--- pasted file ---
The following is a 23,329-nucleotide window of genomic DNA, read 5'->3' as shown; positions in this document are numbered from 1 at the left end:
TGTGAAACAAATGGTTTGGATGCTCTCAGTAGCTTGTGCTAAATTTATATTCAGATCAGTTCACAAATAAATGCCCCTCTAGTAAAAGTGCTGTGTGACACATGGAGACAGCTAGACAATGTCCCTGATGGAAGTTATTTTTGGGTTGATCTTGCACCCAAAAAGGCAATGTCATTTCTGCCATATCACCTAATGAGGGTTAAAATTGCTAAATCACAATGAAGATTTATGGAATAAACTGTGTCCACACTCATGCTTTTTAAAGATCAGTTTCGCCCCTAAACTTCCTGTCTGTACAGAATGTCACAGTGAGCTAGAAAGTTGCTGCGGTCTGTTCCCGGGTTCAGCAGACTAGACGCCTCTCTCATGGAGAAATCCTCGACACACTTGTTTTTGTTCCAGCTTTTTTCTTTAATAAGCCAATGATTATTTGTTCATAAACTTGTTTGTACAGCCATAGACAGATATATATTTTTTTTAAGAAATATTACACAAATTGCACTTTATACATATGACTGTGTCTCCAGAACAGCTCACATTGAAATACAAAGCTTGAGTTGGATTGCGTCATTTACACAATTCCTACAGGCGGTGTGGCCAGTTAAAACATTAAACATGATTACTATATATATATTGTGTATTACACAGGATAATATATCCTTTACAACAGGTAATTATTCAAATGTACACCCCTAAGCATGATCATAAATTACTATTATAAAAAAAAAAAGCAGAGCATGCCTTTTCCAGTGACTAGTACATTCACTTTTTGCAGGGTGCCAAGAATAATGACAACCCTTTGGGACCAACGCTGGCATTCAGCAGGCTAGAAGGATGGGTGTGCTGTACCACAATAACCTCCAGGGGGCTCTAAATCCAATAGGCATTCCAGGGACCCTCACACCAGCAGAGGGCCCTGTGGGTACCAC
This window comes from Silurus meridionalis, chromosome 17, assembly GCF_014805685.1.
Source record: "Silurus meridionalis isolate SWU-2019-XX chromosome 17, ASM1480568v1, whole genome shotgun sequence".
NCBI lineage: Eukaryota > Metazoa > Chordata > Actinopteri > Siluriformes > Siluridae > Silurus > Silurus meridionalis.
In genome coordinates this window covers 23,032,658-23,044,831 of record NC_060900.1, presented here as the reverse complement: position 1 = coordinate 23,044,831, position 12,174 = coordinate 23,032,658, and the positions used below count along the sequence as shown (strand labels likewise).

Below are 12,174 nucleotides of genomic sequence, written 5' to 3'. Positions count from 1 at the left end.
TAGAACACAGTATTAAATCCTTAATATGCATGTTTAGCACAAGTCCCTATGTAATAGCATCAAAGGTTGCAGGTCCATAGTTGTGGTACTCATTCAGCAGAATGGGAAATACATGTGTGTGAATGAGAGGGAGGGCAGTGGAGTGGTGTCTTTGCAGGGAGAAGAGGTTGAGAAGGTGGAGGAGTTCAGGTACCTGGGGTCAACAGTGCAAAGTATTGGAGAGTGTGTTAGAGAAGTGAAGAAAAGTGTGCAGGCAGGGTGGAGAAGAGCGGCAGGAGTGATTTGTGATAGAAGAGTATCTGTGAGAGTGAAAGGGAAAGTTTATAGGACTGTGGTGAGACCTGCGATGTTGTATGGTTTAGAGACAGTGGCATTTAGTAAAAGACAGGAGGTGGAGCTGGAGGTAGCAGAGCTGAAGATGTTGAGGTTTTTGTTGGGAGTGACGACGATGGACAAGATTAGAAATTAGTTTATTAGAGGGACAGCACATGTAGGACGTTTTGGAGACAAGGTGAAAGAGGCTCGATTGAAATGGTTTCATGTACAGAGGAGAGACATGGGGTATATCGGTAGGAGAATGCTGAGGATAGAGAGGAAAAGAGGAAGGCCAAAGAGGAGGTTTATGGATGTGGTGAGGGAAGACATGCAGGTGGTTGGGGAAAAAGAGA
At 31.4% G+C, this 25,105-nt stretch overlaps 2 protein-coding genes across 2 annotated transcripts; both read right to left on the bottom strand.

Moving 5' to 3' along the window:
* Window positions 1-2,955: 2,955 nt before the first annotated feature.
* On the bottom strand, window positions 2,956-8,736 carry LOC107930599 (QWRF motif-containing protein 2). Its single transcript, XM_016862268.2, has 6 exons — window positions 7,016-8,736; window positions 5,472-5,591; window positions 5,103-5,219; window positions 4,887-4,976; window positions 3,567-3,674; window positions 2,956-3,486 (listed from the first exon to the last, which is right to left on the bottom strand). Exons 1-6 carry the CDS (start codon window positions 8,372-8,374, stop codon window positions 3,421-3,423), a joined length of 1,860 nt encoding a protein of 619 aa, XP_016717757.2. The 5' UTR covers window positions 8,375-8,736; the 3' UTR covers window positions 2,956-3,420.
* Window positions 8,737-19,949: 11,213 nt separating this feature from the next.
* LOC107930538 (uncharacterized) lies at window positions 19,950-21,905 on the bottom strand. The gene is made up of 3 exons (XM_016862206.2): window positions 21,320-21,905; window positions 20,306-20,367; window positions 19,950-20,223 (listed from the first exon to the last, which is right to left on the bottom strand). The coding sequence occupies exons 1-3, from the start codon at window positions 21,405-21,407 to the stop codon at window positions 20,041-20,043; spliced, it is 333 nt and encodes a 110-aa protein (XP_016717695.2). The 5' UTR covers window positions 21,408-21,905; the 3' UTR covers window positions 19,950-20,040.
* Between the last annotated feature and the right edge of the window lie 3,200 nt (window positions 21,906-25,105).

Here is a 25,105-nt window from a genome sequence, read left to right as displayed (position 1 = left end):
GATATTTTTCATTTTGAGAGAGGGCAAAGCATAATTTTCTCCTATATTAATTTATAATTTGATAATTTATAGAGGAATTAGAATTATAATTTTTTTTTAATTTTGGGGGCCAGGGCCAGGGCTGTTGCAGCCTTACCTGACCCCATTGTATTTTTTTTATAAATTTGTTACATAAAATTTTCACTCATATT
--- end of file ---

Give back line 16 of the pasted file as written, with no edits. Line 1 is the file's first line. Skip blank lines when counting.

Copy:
Here is a 25,105-nt window from a genome sequence, read left to right as displayed (position 1 = left end):